It's estimated that there are more than 4300 sexual assault kits sitting in the freezer of the HPD property room, waiting to be tested. Some date back to the 90s.
The Greater Houston Coalition for Justice, an extension of 18 civil rights and advocacy groups, met in front of HPD headquarters to say more should be done to clear the backlog.
Yolanda Smith and other activists from the Greater Houston Coalition for Justice
Yolanda Smith is executive director of the NAACP-Houston branch.
"The act of rape itself is violating. But for the fact that the rape kits have not been processed by HPD's crime lab, that further violates the woman."
Coalition member Shelby Stewart says the rights of rape victims are not being respected and that justice has been delayed for long enough in the kits that go untested.
"You have men who have committed felonies that are still walking the streets, who probably are multiple offenders, in cases where DNA has not been tested. How can you respect women if you do not bring down the full measure of the law on the perpetrators of a heinous crime such as that?"
Sylvia Gonzales is with Hispanic Women in Leadership. She's been named to head a steering committee of elected officials, law enforcement and clergy, charged with placing the rape kit backlog on the fast track. Despite that backlog, she commends Irma Rios, director of the HPD crime lab, for the work she's done.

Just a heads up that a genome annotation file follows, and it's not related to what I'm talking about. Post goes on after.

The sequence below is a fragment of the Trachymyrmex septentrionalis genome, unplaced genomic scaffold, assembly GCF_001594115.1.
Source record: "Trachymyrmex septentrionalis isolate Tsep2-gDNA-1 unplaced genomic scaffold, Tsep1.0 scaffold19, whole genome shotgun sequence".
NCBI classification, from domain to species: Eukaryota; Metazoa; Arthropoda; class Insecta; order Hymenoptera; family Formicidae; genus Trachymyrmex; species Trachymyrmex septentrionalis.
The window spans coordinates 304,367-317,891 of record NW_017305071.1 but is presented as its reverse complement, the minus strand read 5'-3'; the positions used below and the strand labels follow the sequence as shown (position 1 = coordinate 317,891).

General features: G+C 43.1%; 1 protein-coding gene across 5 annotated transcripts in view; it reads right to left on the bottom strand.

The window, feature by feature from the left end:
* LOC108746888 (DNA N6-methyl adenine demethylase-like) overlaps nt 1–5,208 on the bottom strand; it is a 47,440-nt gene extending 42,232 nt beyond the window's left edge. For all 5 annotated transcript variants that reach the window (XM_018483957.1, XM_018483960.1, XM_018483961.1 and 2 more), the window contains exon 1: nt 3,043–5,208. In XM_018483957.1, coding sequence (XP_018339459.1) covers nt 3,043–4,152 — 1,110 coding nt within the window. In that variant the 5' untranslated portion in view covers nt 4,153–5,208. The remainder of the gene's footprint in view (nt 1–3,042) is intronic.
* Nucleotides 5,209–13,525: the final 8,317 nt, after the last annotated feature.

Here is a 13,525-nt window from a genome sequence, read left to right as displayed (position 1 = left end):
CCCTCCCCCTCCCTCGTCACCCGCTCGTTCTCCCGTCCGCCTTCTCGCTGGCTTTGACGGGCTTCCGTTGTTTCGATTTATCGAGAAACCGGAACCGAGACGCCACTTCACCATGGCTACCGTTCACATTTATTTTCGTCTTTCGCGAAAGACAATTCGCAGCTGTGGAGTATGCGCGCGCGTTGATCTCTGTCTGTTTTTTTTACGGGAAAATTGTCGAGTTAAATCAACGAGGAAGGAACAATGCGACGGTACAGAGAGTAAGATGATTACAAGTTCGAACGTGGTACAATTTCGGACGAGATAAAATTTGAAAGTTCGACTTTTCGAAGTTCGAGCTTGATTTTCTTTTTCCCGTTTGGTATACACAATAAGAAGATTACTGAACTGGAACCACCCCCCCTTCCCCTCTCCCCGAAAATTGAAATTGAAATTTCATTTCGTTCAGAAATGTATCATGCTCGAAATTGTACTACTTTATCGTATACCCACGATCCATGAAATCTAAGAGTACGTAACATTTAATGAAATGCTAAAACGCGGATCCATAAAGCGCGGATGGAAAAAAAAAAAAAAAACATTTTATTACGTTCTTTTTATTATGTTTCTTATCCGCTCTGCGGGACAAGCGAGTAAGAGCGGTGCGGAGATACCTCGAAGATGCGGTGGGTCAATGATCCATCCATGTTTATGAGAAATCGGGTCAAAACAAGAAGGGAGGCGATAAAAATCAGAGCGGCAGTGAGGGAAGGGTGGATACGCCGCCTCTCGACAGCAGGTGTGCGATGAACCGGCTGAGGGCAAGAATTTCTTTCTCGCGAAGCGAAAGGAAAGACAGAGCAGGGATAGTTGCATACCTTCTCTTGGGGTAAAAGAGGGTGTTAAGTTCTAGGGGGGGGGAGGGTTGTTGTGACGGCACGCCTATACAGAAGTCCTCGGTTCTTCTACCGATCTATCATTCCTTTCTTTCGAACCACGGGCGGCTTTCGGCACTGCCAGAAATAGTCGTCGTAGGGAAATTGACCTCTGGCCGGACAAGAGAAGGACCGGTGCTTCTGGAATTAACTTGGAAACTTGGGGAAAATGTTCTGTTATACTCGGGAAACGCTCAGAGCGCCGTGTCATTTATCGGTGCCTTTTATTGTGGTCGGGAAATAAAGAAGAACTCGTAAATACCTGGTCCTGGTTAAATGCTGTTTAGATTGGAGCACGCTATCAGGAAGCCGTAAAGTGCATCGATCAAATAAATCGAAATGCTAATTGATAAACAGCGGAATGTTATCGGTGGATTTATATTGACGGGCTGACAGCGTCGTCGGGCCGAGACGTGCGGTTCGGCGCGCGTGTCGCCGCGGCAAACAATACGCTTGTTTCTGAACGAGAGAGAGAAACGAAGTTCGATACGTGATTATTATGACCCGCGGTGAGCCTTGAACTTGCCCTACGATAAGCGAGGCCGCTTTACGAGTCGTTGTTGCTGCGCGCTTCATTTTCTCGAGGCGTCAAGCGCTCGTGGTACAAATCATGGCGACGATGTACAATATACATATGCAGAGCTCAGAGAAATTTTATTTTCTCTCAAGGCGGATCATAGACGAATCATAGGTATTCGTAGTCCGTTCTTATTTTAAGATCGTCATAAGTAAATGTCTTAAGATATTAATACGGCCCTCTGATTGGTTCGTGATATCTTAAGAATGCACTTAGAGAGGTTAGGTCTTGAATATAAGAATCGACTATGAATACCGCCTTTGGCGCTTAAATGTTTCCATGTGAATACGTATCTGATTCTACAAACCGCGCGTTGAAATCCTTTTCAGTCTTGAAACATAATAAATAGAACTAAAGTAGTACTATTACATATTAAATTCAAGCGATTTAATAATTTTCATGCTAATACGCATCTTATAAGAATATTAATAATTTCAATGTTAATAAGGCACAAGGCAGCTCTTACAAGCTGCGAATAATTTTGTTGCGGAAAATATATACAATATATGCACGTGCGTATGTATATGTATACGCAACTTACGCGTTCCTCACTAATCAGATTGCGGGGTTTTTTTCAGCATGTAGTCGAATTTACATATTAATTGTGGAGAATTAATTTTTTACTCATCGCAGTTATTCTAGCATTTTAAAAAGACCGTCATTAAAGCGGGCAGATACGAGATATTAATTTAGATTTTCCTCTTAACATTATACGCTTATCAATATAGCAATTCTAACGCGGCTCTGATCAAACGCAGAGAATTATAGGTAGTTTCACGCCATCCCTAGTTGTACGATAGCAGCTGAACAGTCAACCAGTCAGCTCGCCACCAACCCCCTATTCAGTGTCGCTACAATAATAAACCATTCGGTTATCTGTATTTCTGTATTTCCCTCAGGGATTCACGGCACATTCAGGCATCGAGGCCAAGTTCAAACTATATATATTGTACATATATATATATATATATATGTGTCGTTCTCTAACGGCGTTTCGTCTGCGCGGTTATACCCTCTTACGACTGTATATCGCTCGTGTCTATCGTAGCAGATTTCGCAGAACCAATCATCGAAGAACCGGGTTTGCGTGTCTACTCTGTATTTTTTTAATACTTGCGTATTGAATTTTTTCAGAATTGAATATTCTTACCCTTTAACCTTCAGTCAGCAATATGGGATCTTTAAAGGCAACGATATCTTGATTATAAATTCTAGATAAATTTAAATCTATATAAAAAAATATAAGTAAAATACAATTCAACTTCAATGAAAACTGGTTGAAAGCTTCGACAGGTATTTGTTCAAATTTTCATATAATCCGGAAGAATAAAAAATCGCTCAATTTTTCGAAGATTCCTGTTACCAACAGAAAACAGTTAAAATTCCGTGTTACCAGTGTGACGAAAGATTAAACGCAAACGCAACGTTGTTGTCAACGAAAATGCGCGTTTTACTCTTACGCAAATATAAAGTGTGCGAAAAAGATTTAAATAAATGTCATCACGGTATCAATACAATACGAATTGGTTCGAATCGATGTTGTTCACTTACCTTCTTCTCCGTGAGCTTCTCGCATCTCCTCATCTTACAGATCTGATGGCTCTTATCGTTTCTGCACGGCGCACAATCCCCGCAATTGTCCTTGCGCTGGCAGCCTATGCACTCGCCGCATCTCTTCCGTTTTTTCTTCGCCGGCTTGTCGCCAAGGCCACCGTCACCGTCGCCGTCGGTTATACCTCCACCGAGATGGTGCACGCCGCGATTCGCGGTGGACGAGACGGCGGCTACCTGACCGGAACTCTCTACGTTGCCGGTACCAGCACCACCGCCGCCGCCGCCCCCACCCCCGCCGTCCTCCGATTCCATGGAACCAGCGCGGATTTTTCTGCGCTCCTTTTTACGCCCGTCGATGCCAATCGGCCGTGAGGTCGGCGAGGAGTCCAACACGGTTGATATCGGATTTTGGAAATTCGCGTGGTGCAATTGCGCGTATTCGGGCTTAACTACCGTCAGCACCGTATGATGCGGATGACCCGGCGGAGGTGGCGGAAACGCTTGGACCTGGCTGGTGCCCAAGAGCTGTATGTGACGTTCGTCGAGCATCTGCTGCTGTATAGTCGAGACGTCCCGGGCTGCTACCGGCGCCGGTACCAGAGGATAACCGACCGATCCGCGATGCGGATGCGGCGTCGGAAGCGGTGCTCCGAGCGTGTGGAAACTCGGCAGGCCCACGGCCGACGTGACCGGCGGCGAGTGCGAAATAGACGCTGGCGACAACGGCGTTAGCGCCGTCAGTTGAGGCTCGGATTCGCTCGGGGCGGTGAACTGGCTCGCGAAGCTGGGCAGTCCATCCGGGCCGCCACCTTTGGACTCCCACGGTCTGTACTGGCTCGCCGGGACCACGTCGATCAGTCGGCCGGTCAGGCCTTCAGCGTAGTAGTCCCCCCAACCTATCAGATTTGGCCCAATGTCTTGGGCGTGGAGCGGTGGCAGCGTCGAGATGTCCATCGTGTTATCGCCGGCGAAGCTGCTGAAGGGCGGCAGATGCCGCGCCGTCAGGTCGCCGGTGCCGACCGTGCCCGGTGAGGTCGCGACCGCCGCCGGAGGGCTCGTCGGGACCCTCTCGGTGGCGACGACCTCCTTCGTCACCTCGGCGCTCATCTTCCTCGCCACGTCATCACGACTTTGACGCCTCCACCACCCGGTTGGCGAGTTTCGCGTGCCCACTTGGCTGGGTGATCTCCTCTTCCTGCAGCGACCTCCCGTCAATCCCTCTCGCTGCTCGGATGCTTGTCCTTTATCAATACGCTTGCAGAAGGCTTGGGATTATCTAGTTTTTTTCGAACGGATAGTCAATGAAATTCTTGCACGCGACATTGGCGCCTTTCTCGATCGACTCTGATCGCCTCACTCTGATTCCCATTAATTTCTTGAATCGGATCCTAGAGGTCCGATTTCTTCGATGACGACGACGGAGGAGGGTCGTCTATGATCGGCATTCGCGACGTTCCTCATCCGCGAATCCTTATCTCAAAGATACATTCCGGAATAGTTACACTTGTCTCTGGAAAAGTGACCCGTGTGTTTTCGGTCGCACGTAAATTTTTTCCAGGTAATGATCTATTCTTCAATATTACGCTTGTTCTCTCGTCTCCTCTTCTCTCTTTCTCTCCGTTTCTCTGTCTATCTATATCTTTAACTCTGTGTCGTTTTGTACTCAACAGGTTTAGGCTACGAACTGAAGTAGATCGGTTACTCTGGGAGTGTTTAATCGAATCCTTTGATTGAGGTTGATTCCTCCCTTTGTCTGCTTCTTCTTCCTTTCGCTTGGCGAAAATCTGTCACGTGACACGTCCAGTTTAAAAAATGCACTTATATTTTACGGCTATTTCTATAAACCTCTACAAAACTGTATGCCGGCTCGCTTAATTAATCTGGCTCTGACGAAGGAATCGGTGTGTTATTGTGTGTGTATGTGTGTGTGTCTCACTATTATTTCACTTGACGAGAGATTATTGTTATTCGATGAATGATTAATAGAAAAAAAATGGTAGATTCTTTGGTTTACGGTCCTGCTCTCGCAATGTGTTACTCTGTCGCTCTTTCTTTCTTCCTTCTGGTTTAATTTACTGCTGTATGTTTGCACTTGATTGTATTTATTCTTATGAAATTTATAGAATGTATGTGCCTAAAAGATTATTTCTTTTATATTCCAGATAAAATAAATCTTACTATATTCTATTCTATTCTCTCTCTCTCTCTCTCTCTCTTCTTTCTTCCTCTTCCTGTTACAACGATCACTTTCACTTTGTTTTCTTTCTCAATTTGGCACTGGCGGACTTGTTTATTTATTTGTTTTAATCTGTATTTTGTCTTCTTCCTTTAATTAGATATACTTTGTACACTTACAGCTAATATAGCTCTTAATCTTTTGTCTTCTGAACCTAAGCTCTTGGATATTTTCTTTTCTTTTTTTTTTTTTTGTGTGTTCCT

"Her problems are that they don't have sufficient staff, which we all know that. They're working in three shifts, they got ten people hired through that grant money in March, but it's not enough. It's not enough. With that 5-million budget that they have, it's not sufficient."
Last week, crime lab administrators met with city leaders who wanted to know if they could reduce the backlog with more employees. Gonzales says given the city's budget shortfall, pleading with the governor might be the next step.
"We need to do something and start working, ask the governor for funding. You know, he can get some grants. Instead of sending them back to federal like he does, because he feels like Texas can sustain itself, but we can't. We need more funding here. We have priorities here, just like the helicopters were cut off. We need money for the priorities and this is one priority, because it's so backlogged."
HPD officials would not comment on tape on the problem. In a written statement, the department says it has hired 10-contractors, and is working with independent researchers in hopes of creating a practical standard for the handling and testing of rape kits.